It also held Level-2 medical training among 10 medical staff of the NPA. Some 28 residents joined the discussion as part of their consolidation activities. (Level-2 or the intermediate course on health is part of the three-tiered health training of the NPA jointly developed with the members of MASAPA, an allied organization of the NDFP, whose members are doctors, nurses and health workers, and medical students.  Included in Level-2 course are the “study of anatomy, child birthing, herbal medicine production, and special procedures that include tooth extraction, simple surgery, trauma and mental health care. A number of communities now produce their own capsules and ointments from plants and herbs.”

Also in Samar, 50 members of the people’s militia finished the basic political-military training. They were representatives from five barrios in a guerrilla zone and 32 new regular members of the NPA. The revolutionary youth organization Kabataan Makabayan provided the technical and logistical support for the training. According to the trainers, the number of people’s militia who joined was an indication of the people’s determination to advance the people’s war. Many of the trainees showed potentials to be military cadres.  The training was part of the overall plan of the NPA regional command to intensify guerrilla warfare and conduct more tactical offensives against state forces that continue to batter the region in its “counterinsurgency” operations.  

A year ago, in June 2020, some 40 members of the revolutionary youth organization Kabataang Makabayan (KM) from various communities, towns, and cities in Bukidnon province held a conference in one of the guerrilla zones in the province. The KM members discussed the role of the youth in the issues affecting the country, including the Covid-19 pandemic. The immediate need to reach out to unorganized youth and draw them in to respond to the needs brought about by the pandemic and the regime’s sustained attacks against the people were among the actions put forward by the conference. The conference happened when there were at least four AFP battalions deployed in the province. 

Cultural activities

Cultural activities and celebrations have always figured significantly in revolutionary life in the countryside. Founding anniversaries, weddings, end of trainings and conferences, were among the most celebrated events.

The celebration of the 48th founding anniversary of the NDFP in April 24, took different forms. In Northern Samar, the peasant masses and the people’s army in Northern Samar held an activity to commemorate the NDFP’s event in the face of intense military operations that have been going on for six months already.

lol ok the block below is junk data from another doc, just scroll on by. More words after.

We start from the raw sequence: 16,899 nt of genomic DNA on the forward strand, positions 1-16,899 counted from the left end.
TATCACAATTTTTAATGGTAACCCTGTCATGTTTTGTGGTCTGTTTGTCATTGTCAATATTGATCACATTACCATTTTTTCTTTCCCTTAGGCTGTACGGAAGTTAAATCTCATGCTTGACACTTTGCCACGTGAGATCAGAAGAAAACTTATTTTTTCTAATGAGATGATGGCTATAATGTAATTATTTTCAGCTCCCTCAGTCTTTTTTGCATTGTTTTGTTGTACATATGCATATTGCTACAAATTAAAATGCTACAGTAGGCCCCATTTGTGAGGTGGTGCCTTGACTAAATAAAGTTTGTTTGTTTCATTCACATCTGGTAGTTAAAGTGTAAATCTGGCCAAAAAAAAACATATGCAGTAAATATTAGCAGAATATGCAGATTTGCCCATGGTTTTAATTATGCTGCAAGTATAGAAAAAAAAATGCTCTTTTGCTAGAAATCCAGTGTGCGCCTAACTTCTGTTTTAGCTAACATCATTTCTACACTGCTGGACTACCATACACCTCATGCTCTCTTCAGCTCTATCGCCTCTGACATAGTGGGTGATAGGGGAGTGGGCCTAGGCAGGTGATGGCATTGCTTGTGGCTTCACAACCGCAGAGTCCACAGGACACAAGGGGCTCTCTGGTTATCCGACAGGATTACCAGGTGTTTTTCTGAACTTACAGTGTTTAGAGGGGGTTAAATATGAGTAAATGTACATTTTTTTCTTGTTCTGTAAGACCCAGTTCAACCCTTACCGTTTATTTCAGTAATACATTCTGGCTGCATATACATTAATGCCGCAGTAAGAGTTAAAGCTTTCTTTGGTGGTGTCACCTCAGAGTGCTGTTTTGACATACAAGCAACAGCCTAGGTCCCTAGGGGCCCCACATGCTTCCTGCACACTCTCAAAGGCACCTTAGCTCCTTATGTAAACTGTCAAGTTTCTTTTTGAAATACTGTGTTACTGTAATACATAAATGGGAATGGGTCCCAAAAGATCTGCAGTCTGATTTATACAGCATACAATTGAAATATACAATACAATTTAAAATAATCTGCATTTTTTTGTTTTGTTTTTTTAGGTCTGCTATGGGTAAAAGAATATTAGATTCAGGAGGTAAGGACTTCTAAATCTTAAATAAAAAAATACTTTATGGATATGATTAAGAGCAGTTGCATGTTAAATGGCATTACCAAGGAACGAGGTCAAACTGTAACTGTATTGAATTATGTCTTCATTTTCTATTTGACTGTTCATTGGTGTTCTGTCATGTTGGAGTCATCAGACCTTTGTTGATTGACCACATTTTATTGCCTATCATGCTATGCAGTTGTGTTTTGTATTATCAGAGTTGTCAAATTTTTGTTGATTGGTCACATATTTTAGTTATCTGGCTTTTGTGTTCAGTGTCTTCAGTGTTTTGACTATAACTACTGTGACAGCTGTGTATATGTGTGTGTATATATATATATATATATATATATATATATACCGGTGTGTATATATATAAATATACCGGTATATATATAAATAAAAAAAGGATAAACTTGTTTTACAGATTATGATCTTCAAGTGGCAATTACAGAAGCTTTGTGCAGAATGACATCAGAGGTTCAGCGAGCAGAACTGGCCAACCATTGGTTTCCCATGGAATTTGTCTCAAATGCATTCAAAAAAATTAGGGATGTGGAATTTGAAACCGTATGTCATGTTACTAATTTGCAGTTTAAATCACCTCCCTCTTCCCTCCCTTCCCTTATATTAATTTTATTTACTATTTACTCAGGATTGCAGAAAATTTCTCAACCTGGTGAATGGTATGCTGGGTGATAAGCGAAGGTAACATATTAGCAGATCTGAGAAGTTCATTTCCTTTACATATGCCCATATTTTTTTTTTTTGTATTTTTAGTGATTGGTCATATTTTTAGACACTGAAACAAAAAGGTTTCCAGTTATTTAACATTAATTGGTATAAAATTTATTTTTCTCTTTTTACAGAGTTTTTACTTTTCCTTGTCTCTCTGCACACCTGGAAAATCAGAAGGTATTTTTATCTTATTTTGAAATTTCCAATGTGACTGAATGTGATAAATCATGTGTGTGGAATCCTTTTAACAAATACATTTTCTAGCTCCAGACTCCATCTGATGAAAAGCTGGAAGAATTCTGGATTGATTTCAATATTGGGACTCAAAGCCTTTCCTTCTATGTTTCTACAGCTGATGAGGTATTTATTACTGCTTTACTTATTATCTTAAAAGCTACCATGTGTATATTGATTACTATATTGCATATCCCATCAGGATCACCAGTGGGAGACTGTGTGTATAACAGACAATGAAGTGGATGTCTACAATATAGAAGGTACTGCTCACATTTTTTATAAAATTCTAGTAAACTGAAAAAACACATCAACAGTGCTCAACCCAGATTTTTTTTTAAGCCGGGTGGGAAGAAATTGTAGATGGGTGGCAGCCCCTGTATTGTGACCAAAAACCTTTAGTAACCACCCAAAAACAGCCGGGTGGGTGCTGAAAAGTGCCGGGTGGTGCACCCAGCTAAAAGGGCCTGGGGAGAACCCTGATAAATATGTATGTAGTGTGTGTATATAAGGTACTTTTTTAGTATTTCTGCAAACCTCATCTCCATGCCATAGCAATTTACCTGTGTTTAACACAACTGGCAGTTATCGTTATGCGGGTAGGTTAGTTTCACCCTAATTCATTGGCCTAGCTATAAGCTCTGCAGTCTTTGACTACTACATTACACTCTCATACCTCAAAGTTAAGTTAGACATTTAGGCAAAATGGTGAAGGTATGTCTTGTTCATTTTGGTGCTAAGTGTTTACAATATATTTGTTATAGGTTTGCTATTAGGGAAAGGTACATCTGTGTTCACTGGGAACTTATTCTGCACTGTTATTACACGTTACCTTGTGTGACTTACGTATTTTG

Led by the PKM, the revolutionary organization of peasants, residents of six barrios and their allies used the occasion to strengthen their unity against the onslaught of military offensives. They pledged anew their commitment to the revolution as the only solution to the day-to-day dire situation they live in. Also, during the program, policies of the revolutionary government in the villages were explained and reiterated.

Love could move mountains, as the saying goes. Even the presence of four AFP battalions could “not deter the couples’ long-time dream of walking under the ‘arms gate,’ the customary passage of wedded couples under crossed rifles,” said a red commander.
In June 2020, some 200 villagers from different communities witnessed the wedding ceremony of several couples held somewhere in Bukidnon province. The wedding was officiated by members of the local revolutionary government; and, as in any community endeavor in guerrilla fronts, the village folk and members of the revolutionary mass organizations, prepared the food, the stage, and cultural numbers. The members of the red army performed a dance number.

Before the flag of the CPP, the couples pledged their commitment to love each other, “a love that was forged in the middle of the people’s war,” said the article. “Marriage in the revolution encompasses not only the romantic love towards a comrade, but also the genuine love and service to the masses.”

Indeed, love and service to the people and the burning desire for a better tomorrow move mountains better than tyranny and terror. That’s the way things go in the guerrilla zones where people’s revolutionary organizations and organs of political power continue to multiply and advance. ###